Wednesday, February 6, 2008

Heavy Snowfall

The past two days, as well as the weekend for some portions, left a majority of the state under a thick blanket of snowfall. The southeastern half of Iowa was the hardest hit, with upwards of a foot from the past 48 hours and for a small area this weekend a foot was piled up there as well. Luckily this snow wasn't accompanied by strong winds, however the winds should pick up tonight and into the weekend which may still allow for some blowing snow across the southeast half of the state. Currently a Blowing Snow Advisory is in effect for portions of eastern Iowa.

Storm totals for this latest storm have not been put together into a nice map thus far by any of the NWS offices. There are two images of interest though, both from this morning ~7 AM; 24-Hour Snow Totals & Current Snow Depth. Since these coop reports were received, several of the stations in southeast Iowa have received a couple more inches to bring storm totals to near or just above a foot. The highest total in the metro area of Des Moines was from West Des Moines where 11.2 inches of snowfall was measured. Otherwise the highest report was from Albia, 12.5 inches total from just this latest storm. Depth-wise, some portions of Iowa may have nearly two feet of snow much of which has came in the past 96 hours. Impressive events to say the least from the north side of the low pressure system with the snow totals.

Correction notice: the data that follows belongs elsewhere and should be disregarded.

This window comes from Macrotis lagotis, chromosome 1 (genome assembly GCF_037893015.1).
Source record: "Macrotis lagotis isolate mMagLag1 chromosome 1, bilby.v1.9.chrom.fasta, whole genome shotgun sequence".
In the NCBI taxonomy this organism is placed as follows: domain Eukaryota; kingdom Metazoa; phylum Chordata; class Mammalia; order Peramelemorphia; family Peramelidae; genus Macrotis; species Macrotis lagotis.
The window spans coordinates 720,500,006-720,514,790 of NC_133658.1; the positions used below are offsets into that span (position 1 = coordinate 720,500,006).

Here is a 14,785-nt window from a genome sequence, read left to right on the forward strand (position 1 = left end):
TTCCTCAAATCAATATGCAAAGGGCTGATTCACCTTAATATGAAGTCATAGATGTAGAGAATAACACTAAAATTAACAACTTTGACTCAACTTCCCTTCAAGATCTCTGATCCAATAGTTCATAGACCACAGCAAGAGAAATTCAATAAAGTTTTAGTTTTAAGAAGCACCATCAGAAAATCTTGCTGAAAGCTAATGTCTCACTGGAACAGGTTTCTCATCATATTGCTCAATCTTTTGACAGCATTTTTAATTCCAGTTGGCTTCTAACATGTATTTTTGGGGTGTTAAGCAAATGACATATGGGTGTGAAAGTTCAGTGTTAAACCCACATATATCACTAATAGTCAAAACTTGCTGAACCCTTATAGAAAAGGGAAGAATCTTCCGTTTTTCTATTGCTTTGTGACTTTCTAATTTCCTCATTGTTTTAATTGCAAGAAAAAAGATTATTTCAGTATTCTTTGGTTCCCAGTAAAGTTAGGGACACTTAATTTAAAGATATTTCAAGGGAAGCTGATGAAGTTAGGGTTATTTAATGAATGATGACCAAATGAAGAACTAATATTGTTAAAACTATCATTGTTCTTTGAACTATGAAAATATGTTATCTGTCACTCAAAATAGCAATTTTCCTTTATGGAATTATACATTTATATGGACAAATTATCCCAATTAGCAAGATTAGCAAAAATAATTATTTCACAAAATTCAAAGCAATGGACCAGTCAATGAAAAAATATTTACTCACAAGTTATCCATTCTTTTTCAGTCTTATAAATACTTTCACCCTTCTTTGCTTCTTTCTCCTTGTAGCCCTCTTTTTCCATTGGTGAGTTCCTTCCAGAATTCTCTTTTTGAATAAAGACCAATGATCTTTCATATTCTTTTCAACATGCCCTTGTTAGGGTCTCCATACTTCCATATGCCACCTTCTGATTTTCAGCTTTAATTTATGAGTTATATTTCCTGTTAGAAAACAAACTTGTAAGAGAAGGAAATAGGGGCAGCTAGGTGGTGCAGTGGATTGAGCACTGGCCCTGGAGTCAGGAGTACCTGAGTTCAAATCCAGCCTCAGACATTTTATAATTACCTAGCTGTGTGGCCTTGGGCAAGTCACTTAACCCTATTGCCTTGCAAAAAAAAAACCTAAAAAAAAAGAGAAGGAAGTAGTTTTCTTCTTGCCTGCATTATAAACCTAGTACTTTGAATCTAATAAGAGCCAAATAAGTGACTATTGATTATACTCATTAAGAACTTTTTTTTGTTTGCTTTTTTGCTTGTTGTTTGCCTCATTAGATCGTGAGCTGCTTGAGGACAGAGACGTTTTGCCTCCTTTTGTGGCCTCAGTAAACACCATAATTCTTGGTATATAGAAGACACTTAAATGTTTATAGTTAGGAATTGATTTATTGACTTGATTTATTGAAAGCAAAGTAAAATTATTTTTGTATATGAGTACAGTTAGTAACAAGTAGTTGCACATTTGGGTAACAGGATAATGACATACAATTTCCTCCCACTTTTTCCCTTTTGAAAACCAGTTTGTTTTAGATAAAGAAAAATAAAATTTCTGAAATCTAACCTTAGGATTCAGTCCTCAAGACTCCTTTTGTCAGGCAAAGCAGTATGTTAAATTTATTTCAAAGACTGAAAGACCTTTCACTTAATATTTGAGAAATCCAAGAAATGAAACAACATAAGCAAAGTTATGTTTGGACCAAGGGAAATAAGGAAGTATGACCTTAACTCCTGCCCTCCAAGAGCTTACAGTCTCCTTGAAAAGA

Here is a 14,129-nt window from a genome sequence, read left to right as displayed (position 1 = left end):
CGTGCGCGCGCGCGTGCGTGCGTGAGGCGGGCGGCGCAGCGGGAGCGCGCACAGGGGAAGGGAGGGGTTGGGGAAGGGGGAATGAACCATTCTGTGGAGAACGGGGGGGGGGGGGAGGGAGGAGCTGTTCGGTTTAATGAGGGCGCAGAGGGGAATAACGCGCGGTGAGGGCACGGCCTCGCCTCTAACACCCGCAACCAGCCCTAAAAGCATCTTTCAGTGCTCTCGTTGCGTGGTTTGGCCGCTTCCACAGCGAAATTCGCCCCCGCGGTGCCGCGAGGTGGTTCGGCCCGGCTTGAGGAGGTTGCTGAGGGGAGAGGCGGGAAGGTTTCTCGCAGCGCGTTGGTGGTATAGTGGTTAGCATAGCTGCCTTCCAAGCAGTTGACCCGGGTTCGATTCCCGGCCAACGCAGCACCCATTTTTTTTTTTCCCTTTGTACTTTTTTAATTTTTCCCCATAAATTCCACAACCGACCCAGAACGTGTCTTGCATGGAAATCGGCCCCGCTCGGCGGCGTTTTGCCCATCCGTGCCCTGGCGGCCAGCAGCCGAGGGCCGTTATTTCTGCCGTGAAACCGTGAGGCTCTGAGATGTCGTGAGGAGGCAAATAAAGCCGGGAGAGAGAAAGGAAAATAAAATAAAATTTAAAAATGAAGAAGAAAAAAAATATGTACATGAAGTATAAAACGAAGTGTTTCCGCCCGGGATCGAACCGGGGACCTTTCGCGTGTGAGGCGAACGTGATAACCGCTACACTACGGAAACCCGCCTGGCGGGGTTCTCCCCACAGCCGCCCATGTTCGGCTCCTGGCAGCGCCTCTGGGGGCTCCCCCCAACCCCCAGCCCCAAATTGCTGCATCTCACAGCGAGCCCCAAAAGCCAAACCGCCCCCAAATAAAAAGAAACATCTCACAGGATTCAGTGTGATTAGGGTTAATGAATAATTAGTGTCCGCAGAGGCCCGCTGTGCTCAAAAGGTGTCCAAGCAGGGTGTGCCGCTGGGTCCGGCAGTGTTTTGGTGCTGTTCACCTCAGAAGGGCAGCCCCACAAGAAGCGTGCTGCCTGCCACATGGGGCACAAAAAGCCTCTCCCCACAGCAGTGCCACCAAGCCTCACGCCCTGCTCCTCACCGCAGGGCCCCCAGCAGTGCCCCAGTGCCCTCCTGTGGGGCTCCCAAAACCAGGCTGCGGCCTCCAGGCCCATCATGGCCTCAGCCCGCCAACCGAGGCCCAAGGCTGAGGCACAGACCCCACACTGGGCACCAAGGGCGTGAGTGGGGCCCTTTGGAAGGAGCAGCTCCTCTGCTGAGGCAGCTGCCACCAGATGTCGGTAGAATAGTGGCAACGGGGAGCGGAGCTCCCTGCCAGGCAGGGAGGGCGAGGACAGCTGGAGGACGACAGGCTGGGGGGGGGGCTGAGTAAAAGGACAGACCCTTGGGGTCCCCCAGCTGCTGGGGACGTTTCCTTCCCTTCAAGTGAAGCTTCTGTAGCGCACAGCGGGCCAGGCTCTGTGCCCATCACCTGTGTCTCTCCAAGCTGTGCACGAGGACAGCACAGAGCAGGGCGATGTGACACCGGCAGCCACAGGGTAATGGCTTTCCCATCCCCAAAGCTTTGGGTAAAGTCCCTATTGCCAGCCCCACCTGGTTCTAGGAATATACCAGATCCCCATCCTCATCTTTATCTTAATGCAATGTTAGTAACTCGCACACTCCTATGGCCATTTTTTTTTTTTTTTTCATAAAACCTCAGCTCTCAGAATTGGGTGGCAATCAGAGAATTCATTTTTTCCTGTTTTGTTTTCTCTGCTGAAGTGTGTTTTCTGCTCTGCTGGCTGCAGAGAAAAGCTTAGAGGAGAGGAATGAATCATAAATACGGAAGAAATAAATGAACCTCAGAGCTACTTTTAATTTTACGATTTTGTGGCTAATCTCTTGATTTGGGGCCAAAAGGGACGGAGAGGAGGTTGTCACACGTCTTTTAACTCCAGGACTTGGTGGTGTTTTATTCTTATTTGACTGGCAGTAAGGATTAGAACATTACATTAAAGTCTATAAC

Also impressive was the strength and happenings south of this low pressure system, as a large severe weather outbreak occurred last night and into the early morning hours. Many tornado reports were received and currently the NWS employees in the areas are working on reports and a final number won't likely be known until Friday or potentially later. It is known however that over 50 deaths have occurred in response to the tornadoes that ripped through several homes, businesses, and even Union University. I'll see what I can do to get many of the damage surveys' linked up on a post, thus far it looks like many of the tornadoes will be EF-0 or EF-1 based on initial damage images. Wouldn't be surprised for an EF-2 rating, as it is hard to see all of the damage with the shear amount of it that occurred last night and this morning. Thoughts and condolences are with those that were affected by the storms.